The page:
Mark Powers and Sandy Fried are shouting. Near the "Jesus Made Me Kosher" T-shirts, they're slugging it out over Leviticus and other matters of the Bible. They attract and rouse a small rabble at the Jewish American Festival last weekend in Owings Mills.
Mark: "You want an answer, then shut up and listen."
Sandy: "You're deceived! Read Leviticus 4."
"Leviticus 17 talks about the prohibition of eating blood," one of them says.
The discussion degenerates to the level of Does not! Does so!
Leviticus is hot stuff. The third book of the Old Testament is keeper of the ancient Jewish commandments or priestly Levite code. These laws formed the basis for kosher laws, sabbath observance and self-government -- among other subjects contemplated 4,000 years ago.
If Mark and Sandy argue with such conviction about the old Leviticus, no telling how a forthcoming Leviticus might strike them.
In November, Simon & Schuster will release a book called The Bible: Designed to Be Read as Living Literature. Among other changes, the edition condenses 27 chapters of Leviticus into a ++ three-page "Holiness Code." From the Hebrew scriptures, the code spells out holiness in ordinary life.
The book updates a 57-year-old edition of the Bible that attempted to render the venerable King James Bible a more accessible, graceful and undisturbed narrative. A better read, so to speak.
The Bible's editor, Lodowick Allison, has re-tooled the best-selling 1936 Bible edited by Ernest Sutherland Bates, who "eliminated the genealogies and legal codes so important to the early Jews but irrelevant to anyone but the theologian today," Mr. Allison wrote in the Bible's introduction.
Two universities of thought are at the core of any editing of the Bible or Torah -- what Jews call the first five books of the Bible:
* If people consider the Bible to be the divine infallible word of God, then no one has the right or wisdom to tamper with it.
* If people consider the Bible to be man-made literature, then style renovation and language tidying can be acceptable.
Advance copies of the updated Bible were sent to select publications. Advance opinions on the down-sized Leviticus followed.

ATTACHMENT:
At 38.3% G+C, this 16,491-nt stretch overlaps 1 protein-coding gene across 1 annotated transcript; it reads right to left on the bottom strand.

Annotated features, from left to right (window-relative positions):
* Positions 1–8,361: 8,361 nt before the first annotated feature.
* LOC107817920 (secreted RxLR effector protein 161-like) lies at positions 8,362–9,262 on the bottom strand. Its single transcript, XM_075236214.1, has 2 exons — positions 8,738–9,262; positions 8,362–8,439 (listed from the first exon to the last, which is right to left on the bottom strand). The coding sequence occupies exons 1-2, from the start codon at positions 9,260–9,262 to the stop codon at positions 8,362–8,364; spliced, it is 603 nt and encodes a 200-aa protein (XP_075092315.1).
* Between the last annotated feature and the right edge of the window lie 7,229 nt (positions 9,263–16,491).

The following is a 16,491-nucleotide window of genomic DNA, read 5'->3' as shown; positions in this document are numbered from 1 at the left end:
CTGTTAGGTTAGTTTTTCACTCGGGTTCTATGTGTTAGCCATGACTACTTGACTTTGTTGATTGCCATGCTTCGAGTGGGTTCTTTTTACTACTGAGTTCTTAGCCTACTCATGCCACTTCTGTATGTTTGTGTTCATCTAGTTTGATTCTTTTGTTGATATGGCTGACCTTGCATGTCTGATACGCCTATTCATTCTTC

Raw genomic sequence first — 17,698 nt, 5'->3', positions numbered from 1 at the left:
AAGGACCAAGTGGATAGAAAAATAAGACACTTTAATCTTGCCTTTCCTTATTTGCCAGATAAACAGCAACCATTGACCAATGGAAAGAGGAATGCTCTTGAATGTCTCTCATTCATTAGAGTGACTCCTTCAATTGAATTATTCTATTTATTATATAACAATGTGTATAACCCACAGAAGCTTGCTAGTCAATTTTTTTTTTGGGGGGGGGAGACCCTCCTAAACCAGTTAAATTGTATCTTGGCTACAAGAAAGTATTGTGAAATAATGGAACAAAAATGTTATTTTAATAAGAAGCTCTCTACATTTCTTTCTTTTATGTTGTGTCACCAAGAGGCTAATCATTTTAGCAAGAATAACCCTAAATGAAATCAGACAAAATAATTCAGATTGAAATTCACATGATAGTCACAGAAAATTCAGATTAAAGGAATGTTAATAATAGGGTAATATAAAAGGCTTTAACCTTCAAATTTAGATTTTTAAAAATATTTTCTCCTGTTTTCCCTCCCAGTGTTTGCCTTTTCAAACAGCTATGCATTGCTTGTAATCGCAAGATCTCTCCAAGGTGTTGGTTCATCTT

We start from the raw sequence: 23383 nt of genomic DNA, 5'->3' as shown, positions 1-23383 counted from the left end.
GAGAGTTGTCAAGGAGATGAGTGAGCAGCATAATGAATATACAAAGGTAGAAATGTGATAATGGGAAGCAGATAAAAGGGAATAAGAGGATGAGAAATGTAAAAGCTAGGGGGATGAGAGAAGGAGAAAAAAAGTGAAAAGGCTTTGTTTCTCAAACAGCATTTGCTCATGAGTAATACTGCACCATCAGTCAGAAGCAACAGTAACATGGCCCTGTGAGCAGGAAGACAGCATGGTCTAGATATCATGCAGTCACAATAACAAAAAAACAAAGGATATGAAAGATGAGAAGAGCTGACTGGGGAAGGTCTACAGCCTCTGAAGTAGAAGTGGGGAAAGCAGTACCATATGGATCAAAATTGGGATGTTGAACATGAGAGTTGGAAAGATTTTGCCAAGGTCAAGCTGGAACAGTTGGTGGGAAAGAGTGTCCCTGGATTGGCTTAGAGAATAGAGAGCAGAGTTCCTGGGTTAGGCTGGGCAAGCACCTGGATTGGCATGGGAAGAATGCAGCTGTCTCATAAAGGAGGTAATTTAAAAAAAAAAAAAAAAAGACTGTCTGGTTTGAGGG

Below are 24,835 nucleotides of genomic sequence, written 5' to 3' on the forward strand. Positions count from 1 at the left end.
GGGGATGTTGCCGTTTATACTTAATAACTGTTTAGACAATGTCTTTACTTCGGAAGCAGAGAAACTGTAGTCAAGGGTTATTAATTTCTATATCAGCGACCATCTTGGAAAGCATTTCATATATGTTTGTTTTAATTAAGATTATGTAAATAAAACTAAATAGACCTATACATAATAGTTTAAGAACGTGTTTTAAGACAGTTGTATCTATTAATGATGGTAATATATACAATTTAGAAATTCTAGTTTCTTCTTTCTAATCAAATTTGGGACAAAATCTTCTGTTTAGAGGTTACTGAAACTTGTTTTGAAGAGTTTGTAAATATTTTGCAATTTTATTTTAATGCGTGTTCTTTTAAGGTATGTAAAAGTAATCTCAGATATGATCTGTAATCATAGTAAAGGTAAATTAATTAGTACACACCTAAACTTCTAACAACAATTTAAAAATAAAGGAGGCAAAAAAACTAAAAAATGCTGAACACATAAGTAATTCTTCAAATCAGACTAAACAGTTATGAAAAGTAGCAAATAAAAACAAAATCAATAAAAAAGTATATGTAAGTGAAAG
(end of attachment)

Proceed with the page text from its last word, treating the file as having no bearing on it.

"This is gross stupidity, but I think the intent was benign," says Michael Neiditch, director of education at B'nai B'rith in Washington, D.C. "The idea was to produce a snappy, breezy Bible. But it implies if you're not Jewish, then Jewish law is less important to you."
In its three pages, the abridged Leviticus (Bates' idea which was seconded by Mr. Allison) does include many religious regulations: sabbath observance; laws against stealing, lying, taking the Lord's name in vain, and making false idols; offering sacrifices to the Lord to repent for sin; and "thou shalt love thy neighbor as thyself."
But gone are the laws about the basis of traditional sexuality (homosexuality outlawed), hygiene, self-government, kosher laws, family purity and disease prevention codes, incest taboos, forgiveness of debt in the seventh year, and the ancient concept of sending the scapegoat off into the woods.
Mr. Allison, a practicing Christian, says the goal was to remove the non-narrative to enable the Bible to be read more easily.
But the original and precise text of Leviticus form the basis of the Jewish faith and remain "a pathway to living because people need sign posts in order to make sense of life," Mr. Neiditch says.
"It was not my intention to slight or offend anyone. It was the furthest thing from my mind," says Mr. Allison.
He admits he was expecting some criticism.
"Some Christians might be offended by the editing of the New Testament," he says.
Among other changes, repetitions in Matthew and Luke were eliminated.
Publishing a more readable version of the Bible, Mr. Allison contends, enables people to rediscover the innate greatness of the King James Bible -- which has been called the most beautiful work ever created by committee.
As Mr. Allison writes in The Bible: Designed to Be Read as Living Literature:
"Freed from the clutter of redundancies, lists and legalisms, the words take on new life, restoring to us once more the unique revelation. . . of timeless language set in service to a timeless message."
Mr. Allison, a contributing editor at the National Review, says he always wanted to read the Bible cover-to-cover but never made it through. He found Mr. Bates' out-of-print Bible and found it "fresh and alive. I loved it."
But at the Jewish Community Center in Baltimore, Joanne and Howard Bleich say they don't know much about Leviticus, but that isn't the point.
The Bible, they say, isn't supposed to be read quickly and easily like a John Grisham novel. The Bible, in all its original language, remains a dog-eared masterpiece people read for a part here, a part there.
"The law is the law. You don't change what is written," says Joanne Bleich.
"Years from now, something else could be taken out of the Bible and before you know it, you won't recognize it," says Howard Bleich.